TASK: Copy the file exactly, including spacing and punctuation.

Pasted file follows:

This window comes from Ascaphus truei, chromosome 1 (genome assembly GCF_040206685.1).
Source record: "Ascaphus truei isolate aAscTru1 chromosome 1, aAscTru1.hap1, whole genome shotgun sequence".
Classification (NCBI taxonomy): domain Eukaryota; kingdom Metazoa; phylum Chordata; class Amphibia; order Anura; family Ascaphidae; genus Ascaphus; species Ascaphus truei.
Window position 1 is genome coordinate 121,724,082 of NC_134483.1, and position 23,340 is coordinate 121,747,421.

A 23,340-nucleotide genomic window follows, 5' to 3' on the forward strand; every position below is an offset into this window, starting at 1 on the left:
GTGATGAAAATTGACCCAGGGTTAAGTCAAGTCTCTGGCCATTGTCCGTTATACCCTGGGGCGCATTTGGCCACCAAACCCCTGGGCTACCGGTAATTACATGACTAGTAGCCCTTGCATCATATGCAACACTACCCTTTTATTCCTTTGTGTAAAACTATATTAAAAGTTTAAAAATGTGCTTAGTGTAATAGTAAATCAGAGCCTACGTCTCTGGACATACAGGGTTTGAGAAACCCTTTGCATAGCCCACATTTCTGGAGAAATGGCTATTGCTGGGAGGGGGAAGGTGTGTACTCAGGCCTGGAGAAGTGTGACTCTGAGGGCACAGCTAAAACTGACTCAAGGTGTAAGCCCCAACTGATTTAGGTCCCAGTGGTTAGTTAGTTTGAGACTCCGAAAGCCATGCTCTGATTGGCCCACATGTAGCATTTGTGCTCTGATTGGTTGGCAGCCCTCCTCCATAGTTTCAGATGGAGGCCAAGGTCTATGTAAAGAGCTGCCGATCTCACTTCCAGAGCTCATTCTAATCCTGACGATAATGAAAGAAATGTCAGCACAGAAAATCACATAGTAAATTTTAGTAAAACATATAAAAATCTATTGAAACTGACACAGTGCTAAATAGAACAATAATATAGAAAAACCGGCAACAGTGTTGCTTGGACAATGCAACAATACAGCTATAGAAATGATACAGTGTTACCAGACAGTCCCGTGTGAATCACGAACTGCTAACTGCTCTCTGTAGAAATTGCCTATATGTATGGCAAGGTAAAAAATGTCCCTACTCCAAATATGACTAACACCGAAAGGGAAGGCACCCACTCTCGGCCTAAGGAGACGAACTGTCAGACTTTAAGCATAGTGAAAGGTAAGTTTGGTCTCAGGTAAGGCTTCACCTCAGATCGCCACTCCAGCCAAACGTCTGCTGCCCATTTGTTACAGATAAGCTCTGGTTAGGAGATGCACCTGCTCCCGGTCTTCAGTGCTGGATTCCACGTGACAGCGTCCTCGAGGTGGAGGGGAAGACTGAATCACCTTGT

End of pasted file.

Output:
This window comes from Ascaphus truei, chromosome 1 (genome assembly GCF_040206685.1).
Source record: "Ascaphus truei isolate aAscTru1 chromosome 1, aAscTru1.hap1, whole genome shotgun sequence".
Classification (NCBI taxonomy): domain Eukaryota; kingdom Metazoa; phylum Chordata; class Amphibia; order Anura; family Ascaphidae; genus Ascaphus; species Ascaphus truei.
Window position 1 is genome coordinate 121,724,082 of NC_134483.1, and position 23,340 is coordinate 121,747,421.

A 23,340-nucleotide genomic window follows, 5' to 3' on the forward strand; every position below is an offset into this window, starting at 1 on the left:
GTGATGAAAATTGACCCAGGGTTAAGTCAAGTCTCTGGCCATTGTCCGTTATACCCTGGGGCGCATTTGGCCACCAAACCCCTGGGCTACCGGTAATTACATGACTAGTAGCCCTTGCATCATATGCAACACTACCCTTTTATTCCTTTGTGTAAAACTATATTAAAAGTTTAAAAATGTGCTTAGTGTAATAGTAAATCAGAGCCTACGTCTCTGGACATACAGGGTTTGAGAAACCCTTTGCATAGCCCACATTTCTGGAGAAATGGCTATTGCTGGGAGGGGGAAGGTGTGTACTCAGGCCTGGAGAAGTGTGACTCTGAGGGCACAGCTAAAACTGACTCAAGGTGTAAGCCCCAACTGATTTAGGTCCCAGTGGTTAGTTAGTTTGAGACTCCGAAAGCCATGCTCTGATTGGCCCACATGTAGCATTTGTGCTCTGATTGGTTGGCAGCCCTCCTCCATAGTTTCAGATGGAGGCCAAGGTCTATGTAAAGAGCTGCCGATCTCACTTCCAGAGCTCATTCTAATCCTGACGATAATGAAAGAAATGTCAGCACAGAAAATCACATAGTAAATTTTAGTAAAACATATAAAAATCTATTGAAACTGACACAGTGCTAAATAGAACAATAATATAGAAAAACCGGCAACAGTGTTGCTTGGACAATGCAACAATACAGCTATAGAAATGATACAGTGTTACCAGACAGTCCCGTGTGAATCACGAACTGCTAACTGCTCTCTGTAGAAATTGCCTATATGTATGGCAAGGTAAAAAATGTCCCTACTCCAAATATGACTAACACCGAAAGGGAAGGCACCCACTCTCGGCCTAAGGAGACGAACTGTCAGACTTTAAGCATAGTGAAAGGTAAGTTTGGTCTCAGGTAAGGCTTCACCTCAGATCGCCACTCCAGCCAAACGTCTGCTGCCCATTTGTTACAGATAAGCTCTGGTTAGGAGATGCACCTGCTCCCGGTCTTCAGTGCTGGATTCCACGTGACAGCGTCCTCGAGGTGGAGGGGAAGACTGAATCACCTTGT